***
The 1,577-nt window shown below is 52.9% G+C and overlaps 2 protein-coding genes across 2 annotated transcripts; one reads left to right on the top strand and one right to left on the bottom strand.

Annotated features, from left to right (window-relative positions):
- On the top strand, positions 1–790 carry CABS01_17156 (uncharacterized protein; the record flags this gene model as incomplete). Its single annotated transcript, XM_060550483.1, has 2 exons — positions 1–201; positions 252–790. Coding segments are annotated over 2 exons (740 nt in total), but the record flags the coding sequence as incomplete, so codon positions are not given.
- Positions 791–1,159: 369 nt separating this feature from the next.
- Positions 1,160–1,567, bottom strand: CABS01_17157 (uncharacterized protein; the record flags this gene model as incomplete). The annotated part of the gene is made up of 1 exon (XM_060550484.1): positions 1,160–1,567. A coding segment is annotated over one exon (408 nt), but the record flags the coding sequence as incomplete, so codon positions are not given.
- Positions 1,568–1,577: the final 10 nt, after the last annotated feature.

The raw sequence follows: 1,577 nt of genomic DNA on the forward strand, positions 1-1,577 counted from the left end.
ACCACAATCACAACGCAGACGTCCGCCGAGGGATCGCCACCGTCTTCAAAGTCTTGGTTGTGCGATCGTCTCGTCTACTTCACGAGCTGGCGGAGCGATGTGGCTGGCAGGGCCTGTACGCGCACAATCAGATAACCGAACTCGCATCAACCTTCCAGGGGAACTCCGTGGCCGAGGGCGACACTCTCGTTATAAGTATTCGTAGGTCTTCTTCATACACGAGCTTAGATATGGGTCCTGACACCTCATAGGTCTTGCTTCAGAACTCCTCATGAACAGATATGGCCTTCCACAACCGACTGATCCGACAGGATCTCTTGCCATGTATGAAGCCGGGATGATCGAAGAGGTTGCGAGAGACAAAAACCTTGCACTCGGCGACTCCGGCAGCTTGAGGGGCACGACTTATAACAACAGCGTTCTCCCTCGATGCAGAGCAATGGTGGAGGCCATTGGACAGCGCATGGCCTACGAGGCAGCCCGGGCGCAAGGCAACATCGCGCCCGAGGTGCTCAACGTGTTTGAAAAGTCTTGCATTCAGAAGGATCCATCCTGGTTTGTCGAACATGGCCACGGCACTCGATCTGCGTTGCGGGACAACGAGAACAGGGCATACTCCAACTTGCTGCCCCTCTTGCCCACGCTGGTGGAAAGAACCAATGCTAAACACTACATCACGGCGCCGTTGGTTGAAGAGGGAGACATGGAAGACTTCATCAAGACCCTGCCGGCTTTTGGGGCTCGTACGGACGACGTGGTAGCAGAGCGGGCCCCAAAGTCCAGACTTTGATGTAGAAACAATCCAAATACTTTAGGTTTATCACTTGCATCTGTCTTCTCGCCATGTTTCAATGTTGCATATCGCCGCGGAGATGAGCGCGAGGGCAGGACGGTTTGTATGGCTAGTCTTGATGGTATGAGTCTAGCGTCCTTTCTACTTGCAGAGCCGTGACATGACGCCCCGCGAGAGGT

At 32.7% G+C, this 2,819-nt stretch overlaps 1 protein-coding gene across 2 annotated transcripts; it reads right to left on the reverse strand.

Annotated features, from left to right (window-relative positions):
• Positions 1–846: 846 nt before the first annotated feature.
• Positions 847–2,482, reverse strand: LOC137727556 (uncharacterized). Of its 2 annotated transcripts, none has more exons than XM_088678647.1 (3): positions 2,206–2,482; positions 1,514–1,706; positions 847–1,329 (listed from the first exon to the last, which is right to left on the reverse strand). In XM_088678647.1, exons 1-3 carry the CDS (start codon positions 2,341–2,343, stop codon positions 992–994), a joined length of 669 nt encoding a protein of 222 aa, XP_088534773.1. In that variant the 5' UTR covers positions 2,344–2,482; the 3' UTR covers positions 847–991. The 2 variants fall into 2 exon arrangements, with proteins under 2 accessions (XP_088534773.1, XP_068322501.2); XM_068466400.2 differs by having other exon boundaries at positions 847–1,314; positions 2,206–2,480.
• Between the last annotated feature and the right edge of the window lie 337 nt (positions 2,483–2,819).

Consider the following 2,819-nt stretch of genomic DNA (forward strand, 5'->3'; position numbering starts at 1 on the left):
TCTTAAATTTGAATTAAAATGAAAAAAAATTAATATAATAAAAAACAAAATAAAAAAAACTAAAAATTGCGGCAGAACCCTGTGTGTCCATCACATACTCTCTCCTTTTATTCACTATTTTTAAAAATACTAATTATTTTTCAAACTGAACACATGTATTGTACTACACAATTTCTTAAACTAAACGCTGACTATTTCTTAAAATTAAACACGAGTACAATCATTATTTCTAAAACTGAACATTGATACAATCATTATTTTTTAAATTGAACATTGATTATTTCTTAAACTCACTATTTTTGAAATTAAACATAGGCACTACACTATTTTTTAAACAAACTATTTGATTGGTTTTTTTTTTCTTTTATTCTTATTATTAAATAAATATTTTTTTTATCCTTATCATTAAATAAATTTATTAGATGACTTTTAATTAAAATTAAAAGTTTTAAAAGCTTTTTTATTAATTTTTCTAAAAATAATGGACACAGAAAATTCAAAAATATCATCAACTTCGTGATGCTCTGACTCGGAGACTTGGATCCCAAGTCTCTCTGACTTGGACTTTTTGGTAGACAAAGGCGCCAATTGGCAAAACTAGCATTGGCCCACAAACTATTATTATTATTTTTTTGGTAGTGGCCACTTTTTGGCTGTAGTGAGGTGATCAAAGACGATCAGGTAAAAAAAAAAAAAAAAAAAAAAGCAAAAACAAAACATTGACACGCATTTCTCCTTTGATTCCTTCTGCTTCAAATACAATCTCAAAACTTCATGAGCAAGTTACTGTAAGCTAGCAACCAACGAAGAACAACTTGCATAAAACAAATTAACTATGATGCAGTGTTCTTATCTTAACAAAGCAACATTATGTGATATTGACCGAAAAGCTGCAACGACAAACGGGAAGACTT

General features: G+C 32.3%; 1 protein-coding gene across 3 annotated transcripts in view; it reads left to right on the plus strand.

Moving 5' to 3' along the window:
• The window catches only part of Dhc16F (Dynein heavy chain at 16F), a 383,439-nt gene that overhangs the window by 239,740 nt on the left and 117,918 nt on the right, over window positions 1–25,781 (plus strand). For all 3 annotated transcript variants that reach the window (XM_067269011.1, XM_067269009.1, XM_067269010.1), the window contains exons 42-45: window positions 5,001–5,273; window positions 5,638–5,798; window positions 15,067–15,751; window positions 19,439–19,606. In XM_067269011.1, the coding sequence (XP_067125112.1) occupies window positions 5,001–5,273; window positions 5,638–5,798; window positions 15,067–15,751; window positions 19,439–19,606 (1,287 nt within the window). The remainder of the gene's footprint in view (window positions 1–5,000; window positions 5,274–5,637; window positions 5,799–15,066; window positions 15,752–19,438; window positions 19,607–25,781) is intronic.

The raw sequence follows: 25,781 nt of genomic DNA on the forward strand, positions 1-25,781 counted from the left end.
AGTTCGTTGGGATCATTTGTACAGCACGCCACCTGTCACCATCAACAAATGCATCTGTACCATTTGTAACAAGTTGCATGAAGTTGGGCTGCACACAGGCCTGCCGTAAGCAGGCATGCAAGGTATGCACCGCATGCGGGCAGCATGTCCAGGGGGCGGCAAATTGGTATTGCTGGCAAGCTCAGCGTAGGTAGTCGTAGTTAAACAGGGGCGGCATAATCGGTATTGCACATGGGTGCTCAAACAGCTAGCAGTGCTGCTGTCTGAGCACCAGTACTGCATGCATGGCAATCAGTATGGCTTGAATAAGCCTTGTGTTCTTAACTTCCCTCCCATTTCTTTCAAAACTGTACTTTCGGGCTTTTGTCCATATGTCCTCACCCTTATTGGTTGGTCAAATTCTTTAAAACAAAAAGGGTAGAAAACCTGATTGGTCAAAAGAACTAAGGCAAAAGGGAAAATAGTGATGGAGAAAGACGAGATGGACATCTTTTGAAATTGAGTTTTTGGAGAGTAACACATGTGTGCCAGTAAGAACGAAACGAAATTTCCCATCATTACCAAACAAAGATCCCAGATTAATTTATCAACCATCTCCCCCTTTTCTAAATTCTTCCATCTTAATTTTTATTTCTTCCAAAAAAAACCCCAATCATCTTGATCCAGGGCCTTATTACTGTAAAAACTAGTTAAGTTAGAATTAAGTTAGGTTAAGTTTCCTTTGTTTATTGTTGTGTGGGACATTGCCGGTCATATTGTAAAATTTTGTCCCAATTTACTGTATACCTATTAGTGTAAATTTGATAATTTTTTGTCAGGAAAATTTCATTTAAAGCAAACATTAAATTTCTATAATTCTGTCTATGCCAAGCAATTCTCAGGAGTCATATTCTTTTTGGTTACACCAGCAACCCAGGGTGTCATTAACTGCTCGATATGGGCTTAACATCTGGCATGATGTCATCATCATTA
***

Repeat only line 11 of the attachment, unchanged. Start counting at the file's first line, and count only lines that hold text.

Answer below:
• Positions 1–846: 846 nt before the first annotated feature.